RESIDENTS are opposing a six-storey new development in West Oxford after flats were devastated by a huge explosion.

On February 14, 2017, part of Gibbs Crescent in West Oxford was reduced to a flaming pile of rubble as fuel stored in the flat of resident Guido Schuette’s ignited.

The 48-year-old died in the Valentine’s Day explosion, which a coroner ruled was likely an accident.

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Now A2 Dominion is putting forward a planning application to demolish the three-storey flats and replace them with a much larger development.


The social housing company wants to demolish the three-storey block of 78 flats – of which several are still uninhabitable despite a lengthy clean-up - and replace it with 140 flats standing up to six storeys tall.


Sixty-one per cent would be marked as ‘affordable’, exceeding Oxford City Council’s recommendation of 50 per cent for new housing developments.

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A group of about 25 residents living in the Mill Street area is now opposing the application.

Andrew Chapman said residents were concerned about the ‘domineering’ size of the proposed development.

He added: “Residents are also worried about the compound effects of three or four major concurrent building projects proposed for the New Osney community, squeezed between the river and the rail tracks.

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“As well as Gibbs Crescent, possible future schemes include the Said Business School redevelopment of the power station and, in due course Oxford Station redevelopment, Network Rail electrification and rail track expansion.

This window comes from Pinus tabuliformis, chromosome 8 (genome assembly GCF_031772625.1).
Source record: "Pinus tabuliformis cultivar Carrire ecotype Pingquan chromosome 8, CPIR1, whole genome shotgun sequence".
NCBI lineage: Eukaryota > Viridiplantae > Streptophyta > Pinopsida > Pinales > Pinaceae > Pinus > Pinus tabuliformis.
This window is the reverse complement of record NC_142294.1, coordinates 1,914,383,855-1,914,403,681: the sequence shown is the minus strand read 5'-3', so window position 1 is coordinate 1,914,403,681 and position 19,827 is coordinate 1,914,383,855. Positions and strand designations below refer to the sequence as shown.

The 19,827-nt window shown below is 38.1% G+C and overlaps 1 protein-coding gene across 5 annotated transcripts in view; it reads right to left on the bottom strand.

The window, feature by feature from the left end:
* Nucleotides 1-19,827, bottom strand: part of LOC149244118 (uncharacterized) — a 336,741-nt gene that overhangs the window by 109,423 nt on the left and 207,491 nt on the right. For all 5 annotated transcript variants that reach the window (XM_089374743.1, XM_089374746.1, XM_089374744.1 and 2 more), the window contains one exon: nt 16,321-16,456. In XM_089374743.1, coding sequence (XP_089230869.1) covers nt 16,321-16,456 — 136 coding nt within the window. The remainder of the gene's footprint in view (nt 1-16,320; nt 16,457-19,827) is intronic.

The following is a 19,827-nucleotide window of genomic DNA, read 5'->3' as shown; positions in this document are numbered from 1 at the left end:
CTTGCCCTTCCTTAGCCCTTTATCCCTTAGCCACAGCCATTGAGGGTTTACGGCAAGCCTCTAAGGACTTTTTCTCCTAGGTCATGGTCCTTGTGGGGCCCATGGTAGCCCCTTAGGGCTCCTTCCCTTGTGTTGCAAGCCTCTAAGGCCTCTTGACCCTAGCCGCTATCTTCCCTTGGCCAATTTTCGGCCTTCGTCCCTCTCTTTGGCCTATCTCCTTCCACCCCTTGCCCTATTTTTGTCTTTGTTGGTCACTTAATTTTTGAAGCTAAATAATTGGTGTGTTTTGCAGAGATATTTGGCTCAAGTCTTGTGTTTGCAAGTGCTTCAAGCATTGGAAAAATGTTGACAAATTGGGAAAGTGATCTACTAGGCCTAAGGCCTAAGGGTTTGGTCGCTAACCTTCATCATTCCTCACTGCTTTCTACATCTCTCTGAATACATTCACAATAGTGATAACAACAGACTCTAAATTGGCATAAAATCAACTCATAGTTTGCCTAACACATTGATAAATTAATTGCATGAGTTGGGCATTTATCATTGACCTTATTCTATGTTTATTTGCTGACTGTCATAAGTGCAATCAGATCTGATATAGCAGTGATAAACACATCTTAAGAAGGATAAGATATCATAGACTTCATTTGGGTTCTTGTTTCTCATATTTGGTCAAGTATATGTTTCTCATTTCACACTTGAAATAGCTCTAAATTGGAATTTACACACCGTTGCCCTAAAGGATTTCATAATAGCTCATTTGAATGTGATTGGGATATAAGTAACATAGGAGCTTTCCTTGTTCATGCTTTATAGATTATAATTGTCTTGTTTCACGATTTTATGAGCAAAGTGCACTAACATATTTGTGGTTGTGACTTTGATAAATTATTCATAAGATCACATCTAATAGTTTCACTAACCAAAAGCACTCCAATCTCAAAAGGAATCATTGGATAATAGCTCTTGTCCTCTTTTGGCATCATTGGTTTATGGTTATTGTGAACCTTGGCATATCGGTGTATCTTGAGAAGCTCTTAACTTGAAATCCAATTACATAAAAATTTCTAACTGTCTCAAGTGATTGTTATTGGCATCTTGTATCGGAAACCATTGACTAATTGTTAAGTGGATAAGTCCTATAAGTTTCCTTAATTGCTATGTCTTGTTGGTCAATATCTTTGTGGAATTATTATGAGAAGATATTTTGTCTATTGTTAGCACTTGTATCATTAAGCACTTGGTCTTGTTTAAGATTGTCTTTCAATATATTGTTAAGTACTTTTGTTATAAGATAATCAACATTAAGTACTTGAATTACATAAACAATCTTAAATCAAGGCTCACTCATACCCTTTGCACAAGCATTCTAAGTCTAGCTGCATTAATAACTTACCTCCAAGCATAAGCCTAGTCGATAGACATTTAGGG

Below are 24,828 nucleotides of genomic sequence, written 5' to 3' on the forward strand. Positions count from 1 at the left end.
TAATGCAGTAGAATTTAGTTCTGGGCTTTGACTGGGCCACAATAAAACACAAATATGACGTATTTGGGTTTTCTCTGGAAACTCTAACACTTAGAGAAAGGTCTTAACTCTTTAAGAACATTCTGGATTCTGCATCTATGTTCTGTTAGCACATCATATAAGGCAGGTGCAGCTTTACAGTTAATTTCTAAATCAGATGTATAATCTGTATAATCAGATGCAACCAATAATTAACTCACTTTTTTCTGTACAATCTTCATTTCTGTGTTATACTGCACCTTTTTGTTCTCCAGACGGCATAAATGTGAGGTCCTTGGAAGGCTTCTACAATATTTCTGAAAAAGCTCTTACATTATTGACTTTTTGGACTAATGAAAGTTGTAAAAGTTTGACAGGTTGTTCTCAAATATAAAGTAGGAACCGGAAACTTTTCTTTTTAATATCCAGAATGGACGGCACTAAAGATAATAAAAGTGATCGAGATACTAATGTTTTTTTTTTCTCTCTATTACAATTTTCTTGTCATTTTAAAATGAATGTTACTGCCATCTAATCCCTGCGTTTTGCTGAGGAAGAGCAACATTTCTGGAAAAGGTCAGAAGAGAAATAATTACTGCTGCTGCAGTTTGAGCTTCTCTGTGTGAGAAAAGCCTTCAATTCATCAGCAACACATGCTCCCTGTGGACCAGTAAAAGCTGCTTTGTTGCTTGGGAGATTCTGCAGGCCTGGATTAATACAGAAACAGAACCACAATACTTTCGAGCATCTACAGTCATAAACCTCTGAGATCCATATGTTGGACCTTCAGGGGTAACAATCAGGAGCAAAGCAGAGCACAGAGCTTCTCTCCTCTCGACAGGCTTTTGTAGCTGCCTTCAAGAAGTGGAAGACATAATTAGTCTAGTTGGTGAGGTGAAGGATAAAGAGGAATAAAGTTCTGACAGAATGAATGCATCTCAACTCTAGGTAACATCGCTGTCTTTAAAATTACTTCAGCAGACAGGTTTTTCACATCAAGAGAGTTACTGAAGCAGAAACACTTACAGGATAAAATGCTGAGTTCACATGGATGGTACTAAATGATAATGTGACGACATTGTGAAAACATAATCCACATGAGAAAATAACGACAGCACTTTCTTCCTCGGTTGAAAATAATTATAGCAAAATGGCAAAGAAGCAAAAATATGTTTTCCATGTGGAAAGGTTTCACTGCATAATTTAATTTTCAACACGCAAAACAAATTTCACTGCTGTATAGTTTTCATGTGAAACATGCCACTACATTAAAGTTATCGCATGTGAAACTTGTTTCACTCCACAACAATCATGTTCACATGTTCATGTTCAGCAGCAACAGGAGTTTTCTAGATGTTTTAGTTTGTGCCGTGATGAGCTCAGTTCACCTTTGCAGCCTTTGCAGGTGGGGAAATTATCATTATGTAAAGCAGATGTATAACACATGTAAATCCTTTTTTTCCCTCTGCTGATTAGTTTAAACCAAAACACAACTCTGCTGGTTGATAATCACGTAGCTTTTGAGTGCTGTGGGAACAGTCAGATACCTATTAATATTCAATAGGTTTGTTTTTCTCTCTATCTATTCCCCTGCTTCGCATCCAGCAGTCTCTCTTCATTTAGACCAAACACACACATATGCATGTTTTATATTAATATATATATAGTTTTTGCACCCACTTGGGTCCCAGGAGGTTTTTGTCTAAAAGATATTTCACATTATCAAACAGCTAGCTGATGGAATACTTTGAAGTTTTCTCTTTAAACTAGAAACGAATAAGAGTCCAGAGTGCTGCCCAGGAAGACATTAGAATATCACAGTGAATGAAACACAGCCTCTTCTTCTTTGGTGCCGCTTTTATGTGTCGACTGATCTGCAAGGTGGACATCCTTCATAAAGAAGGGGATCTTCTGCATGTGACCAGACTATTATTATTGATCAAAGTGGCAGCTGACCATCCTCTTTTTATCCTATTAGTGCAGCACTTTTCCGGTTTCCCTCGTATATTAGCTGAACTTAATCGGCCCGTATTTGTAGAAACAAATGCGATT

“There is also the Student Castle development and continued West End development plans up to Osney Lane.

“We would prefer it if the existing flats in Gibbs Crescent were refurbished, with the height of the buildings staying the same.”


Labour city councillor for Jericho and Osney Susanna Pressel said there was no date yet for the A2 Dominion application to come before the West area planning committee and added it was possible the current application could be withdrawn for changes to be made.

She added: “Many residents feel that six storeys is much too tall. Even the current blocks are clearly visible from the Thames towpath on the far side of the river. If the new ones were twice as high, they would look very startling and be extremely controversial, in this beautiful verdant setting.

"The city council would be delighted to have even more social housing on this site, but not at any price.

“This is a complex application and several aspects are still under discussion.”

A spokesman for A2Dominion said: "We are working with Oxford City Council and making minor amendments following comments received.

“We will not be withdrawing our planning application for Gibbs Crescent.

“Our aim for the redevelopment of Gibbs Crescent is to create a mixed tenure and sustainable community that will benefit residents and the wider community.”